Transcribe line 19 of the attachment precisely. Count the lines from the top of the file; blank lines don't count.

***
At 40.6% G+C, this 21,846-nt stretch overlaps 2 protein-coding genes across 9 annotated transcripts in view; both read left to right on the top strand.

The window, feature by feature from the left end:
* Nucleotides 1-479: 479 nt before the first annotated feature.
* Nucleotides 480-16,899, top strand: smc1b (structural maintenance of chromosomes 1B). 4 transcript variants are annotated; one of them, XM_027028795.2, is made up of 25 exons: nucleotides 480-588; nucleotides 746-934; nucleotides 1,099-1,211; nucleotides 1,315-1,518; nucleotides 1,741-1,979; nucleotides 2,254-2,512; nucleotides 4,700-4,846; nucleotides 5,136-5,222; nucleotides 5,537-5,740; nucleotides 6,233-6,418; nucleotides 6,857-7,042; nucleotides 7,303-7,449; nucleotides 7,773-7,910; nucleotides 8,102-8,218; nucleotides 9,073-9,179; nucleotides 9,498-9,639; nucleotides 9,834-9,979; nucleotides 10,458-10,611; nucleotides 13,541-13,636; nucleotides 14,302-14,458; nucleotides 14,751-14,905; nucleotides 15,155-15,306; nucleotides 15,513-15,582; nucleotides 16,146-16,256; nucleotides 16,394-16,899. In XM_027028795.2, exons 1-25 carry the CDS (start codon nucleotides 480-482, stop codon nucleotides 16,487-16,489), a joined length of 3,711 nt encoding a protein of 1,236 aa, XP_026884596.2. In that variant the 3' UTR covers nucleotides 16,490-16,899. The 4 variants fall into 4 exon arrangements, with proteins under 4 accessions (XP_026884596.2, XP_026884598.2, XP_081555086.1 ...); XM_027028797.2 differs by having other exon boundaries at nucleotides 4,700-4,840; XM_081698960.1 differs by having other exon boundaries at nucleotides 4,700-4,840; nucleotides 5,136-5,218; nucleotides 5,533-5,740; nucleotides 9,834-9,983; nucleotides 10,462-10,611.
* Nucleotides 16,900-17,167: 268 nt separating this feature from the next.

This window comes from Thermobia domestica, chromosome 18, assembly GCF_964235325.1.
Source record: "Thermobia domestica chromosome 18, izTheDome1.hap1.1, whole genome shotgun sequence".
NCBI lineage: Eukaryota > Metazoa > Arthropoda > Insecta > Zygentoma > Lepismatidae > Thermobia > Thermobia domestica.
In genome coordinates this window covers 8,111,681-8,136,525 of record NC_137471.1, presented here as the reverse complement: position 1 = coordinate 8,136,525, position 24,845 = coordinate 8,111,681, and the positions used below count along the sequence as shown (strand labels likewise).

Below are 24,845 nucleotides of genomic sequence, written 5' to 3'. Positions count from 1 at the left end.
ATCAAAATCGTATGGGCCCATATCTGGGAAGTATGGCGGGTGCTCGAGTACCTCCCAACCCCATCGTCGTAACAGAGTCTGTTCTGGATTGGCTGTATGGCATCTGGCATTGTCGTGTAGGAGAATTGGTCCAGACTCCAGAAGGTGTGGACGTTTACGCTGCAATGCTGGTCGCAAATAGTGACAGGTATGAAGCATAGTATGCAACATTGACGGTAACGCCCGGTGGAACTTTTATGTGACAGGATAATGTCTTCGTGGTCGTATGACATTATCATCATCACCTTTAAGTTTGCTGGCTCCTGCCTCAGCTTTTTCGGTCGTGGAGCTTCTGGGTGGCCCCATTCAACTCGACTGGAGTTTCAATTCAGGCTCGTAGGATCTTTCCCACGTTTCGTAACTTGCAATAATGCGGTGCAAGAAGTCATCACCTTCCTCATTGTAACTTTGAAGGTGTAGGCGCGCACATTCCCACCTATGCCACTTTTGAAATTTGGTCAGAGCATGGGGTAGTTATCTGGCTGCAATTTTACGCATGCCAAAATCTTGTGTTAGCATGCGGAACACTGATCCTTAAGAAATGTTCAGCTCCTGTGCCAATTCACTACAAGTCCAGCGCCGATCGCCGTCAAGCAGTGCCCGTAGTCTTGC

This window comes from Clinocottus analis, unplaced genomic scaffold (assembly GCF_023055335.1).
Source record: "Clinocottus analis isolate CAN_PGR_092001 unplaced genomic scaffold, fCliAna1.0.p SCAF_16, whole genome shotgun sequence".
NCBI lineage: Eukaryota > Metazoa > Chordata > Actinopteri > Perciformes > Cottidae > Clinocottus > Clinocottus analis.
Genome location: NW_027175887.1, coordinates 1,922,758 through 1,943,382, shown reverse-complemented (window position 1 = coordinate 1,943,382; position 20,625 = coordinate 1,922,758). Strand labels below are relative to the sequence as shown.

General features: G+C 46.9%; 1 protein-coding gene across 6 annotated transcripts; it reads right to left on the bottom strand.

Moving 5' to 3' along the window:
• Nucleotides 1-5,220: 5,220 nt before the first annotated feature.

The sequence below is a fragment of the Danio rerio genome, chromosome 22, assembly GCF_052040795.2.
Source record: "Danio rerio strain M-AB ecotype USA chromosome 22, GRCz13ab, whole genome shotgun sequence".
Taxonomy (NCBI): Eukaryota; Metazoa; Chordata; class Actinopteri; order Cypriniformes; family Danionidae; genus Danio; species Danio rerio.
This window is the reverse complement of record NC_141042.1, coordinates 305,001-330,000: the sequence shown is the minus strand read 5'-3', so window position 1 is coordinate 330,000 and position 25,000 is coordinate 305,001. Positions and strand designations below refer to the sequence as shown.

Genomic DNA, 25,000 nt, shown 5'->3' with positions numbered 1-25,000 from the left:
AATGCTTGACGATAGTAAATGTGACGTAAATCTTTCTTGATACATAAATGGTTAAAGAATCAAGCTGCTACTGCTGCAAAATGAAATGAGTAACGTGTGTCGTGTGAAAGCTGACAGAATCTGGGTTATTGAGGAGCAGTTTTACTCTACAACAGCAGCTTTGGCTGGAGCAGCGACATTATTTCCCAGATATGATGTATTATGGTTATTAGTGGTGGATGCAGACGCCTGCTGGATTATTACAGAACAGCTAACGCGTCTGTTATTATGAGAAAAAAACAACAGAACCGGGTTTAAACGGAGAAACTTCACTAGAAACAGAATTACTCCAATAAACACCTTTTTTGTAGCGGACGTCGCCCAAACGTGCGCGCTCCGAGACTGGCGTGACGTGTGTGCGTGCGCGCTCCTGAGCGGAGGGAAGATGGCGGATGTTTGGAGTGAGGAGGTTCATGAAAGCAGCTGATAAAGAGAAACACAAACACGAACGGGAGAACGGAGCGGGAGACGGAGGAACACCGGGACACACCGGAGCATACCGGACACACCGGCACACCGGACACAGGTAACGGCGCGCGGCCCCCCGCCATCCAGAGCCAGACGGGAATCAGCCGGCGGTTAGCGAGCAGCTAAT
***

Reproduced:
The sequence below is a fragment of the Danio rerio genome, chromosome 22, assembly GCF_052040795.2.